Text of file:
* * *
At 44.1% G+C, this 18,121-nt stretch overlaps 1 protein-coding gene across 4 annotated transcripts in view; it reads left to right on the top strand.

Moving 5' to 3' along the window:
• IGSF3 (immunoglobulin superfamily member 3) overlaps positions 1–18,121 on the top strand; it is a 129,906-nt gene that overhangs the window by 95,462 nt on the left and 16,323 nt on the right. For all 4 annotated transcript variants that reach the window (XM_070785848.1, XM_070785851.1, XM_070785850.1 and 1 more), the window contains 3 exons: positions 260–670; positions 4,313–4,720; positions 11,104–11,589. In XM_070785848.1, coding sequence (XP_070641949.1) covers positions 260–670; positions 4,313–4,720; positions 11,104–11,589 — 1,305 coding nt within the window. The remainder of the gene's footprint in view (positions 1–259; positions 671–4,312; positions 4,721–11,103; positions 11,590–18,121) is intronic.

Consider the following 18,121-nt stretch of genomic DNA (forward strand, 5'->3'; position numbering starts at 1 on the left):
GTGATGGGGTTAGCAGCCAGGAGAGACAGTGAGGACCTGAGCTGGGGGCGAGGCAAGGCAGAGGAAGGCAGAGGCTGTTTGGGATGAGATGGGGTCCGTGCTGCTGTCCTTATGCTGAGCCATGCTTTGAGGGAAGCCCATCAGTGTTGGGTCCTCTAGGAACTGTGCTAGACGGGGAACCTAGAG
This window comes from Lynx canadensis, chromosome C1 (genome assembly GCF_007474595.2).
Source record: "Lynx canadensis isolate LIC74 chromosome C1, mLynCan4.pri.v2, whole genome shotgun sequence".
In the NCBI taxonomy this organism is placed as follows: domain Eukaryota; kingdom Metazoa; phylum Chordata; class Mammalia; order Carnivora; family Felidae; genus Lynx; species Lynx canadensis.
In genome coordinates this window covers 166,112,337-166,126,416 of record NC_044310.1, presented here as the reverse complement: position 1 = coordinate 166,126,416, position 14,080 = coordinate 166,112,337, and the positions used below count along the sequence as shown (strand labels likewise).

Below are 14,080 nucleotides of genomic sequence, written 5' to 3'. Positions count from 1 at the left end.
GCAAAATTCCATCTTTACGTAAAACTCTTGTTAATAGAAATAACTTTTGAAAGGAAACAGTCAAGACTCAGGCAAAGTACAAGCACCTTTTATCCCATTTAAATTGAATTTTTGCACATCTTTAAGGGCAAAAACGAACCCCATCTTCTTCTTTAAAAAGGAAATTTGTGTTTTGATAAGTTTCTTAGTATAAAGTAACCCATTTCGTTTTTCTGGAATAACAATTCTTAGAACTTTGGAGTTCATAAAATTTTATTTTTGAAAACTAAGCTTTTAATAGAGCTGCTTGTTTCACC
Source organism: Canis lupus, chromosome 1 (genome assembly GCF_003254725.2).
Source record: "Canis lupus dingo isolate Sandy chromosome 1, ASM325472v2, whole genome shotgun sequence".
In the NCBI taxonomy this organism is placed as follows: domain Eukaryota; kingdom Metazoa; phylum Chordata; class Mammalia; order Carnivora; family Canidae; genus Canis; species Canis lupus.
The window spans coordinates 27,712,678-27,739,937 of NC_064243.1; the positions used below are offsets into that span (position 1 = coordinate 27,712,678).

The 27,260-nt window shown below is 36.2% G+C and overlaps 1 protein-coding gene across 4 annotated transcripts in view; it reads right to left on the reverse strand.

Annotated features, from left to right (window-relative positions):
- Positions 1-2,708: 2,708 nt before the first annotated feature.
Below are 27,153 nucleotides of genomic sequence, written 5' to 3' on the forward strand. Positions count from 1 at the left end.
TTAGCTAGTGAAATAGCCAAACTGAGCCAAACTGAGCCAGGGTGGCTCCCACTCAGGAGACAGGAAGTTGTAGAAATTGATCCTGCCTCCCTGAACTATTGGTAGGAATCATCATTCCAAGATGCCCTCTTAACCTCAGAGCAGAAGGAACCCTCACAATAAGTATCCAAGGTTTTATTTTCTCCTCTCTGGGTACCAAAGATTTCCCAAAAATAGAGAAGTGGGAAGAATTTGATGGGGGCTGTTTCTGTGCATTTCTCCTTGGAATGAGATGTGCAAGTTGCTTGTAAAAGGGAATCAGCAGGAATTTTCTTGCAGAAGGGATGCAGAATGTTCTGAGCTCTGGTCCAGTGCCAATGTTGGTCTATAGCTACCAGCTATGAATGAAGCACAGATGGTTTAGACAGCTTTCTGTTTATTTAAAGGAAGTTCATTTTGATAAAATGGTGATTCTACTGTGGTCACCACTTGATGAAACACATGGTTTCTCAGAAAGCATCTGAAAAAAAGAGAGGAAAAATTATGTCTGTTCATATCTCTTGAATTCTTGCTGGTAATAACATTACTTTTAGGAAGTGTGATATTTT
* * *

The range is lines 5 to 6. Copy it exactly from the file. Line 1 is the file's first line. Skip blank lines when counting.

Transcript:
GTGATGGGGTTAGCAGCCAGGAGAGACAGTGAGGACCTGAGCTGGGGGCGAGGCAAGGCAGAGGAAGGCAGAGGCTGTTTGGGATGAGATGGGGTCCGTGCTGCTGTCCTTATGCTGAGCCATGCTTTGAGGGAAGCCCATCAGTGTTGGGTCCTCTAGGAACTGTGCTAGACGGGGAACCTAGAG
This window comes from Lynx canadensis, chromosome C1 (genome assembly GCF_007474595.2).